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Suppressive Aspects of Colonialism - Term Paper Example

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The paper 'Suppressive Aspects of Colonialism' presents the decline and practical demise of the colonial world that began in the 1940s and was substantially over by the 1960s. But by then, the Anglo-Saxon races of the UK and Europe had ruled most parts of Asia, Africa and Latin America…
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Suppressive Aspects of Colonialism
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Download file to see previous pages Fanon was born in the French colony of Martinique, French Antilles in the Caribbean. Creole is the language of this colony and black, the color of his skin. Under the French administration, Martinicians was born and brought up as Frenchmen of Frenchwomen. This superimposition of European culture on an African community in the Caribbean islands formed the background to the evolution of Fanon’s thinking and writings1. Formally trained as a psychiatrist and a philosopher, he was an original thinker, Marxist revolutionary and writer on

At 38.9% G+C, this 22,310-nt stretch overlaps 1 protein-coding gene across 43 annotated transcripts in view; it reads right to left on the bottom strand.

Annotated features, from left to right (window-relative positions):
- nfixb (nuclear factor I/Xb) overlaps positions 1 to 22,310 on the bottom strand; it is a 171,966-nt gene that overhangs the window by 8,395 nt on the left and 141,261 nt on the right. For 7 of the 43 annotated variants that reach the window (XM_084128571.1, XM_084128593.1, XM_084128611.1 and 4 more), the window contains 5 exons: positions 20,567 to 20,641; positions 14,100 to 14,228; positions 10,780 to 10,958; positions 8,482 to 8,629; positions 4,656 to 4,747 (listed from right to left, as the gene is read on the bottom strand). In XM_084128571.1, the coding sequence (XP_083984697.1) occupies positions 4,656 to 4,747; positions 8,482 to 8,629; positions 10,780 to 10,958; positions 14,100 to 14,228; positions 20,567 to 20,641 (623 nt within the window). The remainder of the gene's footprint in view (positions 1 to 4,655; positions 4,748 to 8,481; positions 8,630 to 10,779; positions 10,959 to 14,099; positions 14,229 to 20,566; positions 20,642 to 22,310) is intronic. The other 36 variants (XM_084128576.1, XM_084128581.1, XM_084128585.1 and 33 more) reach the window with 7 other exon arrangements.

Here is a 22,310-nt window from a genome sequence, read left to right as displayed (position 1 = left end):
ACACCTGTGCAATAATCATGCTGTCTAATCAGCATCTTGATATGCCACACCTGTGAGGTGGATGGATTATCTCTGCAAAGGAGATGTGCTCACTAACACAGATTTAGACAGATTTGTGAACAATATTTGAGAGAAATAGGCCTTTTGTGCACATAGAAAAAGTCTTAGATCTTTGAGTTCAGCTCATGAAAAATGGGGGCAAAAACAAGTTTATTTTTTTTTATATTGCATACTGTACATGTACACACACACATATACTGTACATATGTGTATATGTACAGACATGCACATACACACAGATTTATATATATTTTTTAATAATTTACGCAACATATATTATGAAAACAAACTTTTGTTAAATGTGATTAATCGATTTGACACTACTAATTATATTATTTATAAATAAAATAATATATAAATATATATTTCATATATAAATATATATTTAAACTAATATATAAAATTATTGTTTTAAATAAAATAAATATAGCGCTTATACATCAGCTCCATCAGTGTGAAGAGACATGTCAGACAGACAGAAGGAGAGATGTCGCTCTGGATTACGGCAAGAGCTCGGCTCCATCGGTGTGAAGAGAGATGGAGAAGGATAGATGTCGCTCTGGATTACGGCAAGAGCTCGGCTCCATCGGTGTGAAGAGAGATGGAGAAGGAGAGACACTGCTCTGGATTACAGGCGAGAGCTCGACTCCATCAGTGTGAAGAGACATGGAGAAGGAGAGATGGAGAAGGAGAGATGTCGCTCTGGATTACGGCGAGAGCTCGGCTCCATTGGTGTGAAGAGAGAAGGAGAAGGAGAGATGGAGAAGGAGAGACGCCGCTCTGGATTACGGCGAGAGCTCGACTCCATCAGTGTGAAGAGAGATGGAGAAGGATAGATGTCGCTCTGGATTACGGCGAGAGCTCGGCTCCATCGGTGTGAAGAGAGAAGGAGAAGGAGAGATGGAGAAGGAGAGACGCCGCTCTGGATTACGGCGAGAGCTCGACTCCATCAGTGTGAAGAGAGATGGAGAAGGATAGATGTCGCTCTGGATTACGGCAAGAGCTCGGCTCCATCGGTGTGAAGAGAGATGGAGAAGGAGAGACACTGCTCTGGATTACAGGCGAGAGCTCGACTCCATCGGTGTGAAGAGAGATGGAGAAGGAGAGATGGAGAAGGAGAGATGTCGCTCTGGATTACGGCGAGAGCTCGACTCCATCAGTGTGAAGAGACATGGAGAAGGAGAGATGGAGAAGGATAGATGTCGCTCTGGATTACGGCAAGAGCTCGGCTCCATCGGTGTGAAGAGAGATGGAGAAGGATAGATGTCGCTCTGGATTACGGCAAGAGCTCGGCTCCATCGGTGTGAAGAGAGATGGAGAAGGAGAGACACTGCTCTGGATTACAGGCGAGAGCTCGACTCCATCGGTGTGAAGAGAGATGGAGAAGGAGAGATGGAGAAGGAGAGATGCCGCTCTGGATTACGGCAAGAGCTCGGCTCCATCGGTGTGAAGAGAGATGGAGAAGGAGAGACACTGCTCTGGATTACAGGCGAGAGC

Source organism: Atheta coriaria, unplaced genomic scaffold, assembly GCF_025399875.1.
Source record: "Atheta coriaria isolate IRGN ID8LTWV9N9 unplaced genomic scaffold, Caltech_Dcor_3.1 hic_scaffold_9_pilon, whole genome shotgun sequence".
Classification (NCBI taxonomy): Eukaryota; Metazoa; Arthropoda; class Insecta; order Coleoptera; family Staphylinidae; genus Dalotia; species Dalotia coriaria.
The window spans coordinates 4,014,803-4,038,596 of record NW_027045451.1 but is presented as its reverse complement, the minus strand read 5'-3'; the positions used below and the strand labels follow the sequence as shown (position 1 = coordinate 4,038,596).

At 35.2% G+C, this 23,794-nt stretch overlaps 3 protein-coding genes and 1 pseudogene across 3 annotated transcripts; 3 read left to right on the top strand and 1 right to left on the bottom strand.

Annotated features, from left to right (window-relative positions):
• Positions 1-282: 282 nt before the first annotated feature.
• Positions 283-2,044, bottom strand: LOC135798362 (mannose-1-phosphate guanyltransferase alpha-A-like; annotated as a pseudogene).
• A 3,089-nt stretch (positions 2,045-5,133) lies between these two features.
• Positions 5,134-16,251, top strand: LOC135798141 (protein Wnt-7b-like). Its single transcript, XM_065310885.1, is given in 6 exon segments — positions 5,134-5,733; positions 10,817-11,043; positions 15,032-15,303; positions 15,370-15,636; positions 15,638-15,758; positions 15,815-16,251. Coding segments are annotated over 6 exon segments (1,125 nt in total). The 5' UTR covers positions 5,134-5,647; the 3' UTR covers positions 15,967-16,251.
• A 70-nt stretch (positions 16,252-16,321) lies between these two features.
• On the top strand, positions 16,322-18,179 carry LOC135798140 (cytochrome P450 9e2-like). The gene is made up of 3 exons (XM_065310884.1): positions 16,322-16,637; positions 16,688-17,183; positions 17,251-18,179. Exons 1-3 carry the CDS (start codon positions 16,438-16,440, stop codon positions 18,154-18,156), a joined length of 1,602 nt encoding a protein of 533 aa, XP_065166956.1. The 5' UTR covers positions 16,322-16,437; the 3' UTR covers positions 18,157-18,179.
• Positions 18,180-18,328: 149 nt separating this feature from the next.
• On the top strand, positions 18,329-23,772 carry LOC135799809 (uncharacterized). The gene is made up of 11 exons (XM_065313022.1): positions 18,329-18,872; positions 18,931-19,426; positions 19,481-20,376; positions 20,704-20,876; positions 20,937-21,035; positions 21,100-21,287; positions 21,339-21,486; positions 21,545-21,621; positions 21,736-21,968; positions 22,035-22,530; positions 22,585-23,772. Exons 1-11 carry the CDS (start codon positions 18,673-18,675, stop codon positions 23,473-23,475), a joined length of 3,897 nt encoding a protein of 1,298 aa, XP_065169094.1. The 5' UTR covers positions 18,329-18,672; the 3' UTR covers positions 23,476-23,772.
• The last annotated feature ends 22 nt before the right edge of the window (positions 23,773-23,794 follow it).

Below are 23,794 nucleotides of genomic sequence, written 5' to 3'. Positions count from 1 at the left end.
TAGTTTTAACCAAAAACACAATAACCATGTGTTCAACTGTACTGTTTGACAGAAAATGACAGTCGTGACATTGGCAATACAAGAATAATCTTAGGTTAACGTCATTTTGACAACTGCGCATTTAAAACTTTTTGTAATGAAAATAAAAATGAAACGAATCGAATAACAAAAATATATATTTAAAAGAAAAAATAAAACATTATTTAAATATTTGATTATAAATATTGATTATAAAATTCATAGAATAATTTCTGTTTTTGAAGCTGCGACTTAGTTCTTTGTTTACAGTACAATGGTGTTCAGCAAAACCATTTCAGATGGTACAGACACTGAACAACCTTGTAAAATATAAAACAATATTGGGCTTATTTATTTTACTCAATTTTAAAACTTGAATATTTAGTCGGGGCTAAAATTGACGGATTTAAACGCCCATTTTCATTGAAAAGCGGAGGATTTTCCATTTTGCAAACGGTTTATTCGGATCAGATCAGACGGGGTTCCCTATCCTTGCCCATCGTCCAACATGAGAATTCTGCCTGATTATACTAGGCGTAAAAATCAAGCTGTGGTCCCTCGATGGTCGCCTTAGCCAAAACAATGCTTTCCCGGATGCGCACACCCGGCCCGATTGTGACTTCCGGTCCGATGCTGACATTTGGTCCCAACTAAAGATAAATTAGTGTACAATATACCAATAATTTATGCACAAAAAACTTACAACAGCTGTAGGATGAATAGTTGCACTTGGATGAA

suppressive aspects of colonialism and propounded his views in his seminal works, most important of which are “Black Skin, White Masks” (1952) and “The Wretched of the Earth” (1961). Through these writings and other works, Fanon has helped us understand colonialism as more than the exercise of political and economic power, but as a psychological process. We shall analyze this argument in the light of his cultural moorings, his works, and his revolutionary interpretations.
The word colonialism has its origins in the mid-14th-century Roman word ‘colony’, a settlement, an outpost or occupied lands outside the Roman city-states.2 ‘Colonialism’ is a 19th-century concept of social, political and economic policy towards ‘occupied lands’ under the British imperialism.
During the 15th and 16th centuries, European nations experienced a renaissance of art, literature, music, and drama even as Christianity and the church confronted the State to capture and control the minds of the people. The sea-faring nations of Europe and the UK set out to discover sea routes and conquer new lands for their empires. These adventurous journeys brought them face to face with new societies, races, cultures, and riches. The voyages of discoverers were as much for adventurism, trade and / or conquering new territories as for the spread of Christianity. ...Download file to see next pagesRead More
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